Supplied / Donna Drinkwater

AUS - 'Sobering': sea level rise data increases urgency of councils' planning

Wellington mayor Andy Foster says actions are already being taken to reduce the number of properties affected by sea level rise.

The data shows the sea level is rising twice as fast as previously thought in some parts of Aotearoa, massively reducing the amount of time authorities have to respond.

Globally the sea level is expected to rise about half a metre by 2100 - but for large parts of New Zealand it could more than double that because of land subsidence.

The projections show infrastructure and homes in Auckland, Wellington and many other places risk inundation decades earlier than expected. In the capital, some areas will have a sea level rise of 30cm by 2040.

Foster said each area would need to be assessed.

"If we take it as the big picture, the options basically are we defend, or we retreat or we modify and the answer to that is going to be different for different places."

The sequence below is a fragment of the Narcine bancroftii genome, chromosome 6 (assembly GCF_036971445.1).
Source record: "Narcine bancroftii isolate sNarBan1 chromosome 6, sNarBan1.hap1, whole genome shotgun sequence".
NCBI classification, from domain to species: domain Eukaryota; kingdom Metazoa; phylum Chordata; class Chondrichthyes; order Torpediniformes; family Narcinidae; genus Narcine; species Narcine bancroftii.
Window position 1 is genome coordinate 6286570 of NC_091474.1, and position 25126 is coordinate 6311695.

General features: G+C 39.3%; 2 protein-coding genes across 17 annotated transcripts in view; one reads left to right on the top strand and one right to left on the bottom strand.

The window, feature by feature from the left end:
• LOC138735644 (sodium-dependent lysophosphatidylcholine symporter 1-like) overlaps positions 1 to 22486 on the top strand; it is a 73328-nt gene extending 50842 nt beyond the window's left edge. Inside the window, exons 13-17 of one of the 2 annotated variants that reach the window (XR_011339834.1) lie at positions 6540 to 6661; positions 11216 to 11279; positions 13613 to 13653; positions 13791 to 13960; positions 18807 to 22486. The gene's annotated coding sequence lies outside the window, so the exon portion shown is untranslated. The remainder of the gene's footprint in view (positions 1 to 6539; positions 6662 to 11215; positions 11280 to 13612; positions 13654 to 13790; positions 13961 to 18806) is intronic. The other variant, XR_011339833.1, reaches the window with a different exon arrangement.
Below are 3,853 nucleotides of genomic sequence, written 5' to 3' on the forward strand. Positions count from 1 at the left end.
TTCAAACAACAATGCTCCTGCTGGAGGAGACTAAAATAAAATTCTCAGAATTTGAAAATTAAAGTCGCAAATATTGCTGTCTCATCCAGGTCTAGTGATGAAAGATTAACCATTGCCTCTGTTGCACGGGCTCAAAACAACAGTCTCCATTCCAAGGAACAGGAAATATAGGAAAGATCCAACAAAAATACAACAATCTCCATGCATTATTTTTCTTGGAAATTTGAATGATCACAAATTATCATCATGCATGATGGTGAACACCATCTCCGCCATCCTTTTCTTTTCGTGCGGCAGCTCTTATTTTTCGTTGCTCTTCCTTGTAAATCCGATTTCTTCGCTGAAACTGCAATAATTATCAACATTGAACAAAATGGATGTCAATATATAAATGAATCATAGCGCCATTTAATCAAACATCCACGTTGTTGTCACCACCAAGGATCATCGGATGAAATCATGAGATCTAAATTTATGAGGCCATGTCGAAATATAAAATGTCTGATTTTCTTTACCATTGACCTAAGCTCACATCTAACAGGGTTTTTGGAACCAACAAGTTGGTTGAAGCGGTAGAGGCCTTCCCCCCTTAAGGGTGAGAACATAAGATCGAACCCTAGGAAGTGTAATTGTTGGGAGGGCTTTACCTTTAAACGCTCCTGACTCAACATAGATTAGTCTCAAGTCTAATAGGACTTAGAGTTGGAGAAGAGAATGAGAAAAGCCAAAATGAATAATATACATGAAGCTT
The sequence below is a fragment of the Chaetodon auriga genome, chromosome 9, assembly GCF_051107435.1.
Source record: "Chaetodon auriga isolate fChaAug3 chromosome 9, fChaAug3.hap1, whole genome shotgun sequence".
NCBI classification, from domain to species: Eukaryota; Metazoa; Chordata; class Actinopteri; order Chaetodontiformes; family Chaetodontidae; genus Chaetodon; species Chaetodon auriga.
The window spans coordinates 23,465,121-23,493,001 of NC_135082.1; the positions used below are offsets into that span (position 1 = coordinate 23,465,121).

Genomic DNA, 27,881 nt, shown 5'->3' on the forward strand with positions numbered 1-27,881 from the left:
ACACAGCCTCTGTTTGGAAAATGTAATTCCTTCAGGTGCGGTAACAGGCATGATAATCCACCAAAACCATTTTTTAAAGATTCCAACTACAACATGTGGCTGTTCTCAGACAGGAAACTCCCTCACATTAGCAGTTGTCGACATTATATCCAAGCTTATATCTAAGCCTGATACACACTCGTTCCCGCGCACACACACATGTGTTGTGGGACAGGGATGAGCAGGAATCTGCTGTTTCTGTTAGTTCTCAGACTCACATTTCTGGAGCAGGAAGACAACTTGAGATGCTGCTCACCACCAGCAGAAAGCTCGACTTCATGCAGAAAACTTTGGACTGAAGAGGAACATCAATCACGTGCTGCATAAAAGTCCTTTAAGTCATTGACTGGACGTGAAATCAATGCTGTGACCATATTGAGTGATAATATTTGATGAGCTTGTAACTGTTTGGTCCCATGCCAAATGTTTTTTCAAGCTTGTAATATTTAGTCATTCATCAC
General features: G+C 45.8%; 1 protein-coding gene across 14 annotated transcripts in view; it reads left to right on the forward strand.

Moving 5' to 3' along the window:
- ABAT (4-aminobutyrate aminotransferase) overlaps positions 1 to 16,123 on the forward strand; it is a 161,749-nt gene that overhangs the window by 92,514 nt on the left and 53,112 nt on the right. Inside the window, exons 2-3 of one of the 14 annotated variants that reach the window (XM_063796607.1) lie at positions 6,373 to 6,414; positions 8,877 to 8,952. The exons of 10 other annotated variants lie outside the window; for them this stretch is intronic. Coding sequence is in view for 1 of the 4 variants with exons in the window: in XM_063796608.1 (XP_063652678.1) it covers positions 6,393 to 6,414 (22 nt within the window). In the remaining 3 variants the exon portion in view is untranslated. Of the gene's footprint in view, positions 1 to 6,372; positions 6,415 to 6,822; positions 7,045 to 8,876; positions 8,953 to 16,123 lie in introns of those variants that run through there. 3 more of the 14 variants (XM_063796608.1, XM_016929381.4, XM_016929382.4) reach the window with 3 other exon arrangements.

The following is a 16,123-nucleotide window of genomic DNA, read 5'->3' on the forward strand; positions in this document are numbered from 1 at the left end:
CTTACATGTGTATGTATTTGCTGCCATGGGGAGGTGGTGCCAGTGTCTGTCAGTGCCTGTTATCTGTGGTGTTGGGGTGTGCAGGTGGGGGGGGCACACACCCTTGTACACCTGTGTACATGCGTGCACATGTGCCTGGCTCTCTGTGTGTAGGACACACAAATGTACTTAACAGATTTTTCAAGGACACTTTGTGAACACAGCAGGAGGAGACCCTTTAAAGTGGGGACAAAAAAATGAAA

Some areas would be protected to the extent that they can be such as with sea walls, but in other areas that would not be economic.

Wellington's new district plan will notify people of natural hazards including sea level rise.

Anyone wanting to build in a "high risk" area would need to get a special non-complying consent and they were very hard to obtain, Foster said.

"But also the government's recent three houses per property would not apply in those areas and that's the areas that are subject to inundation so you wouldn't be able to intensify in those areas."

Someone could replace an existing house in those areas but would not be allowed to build a new one, Foster said.

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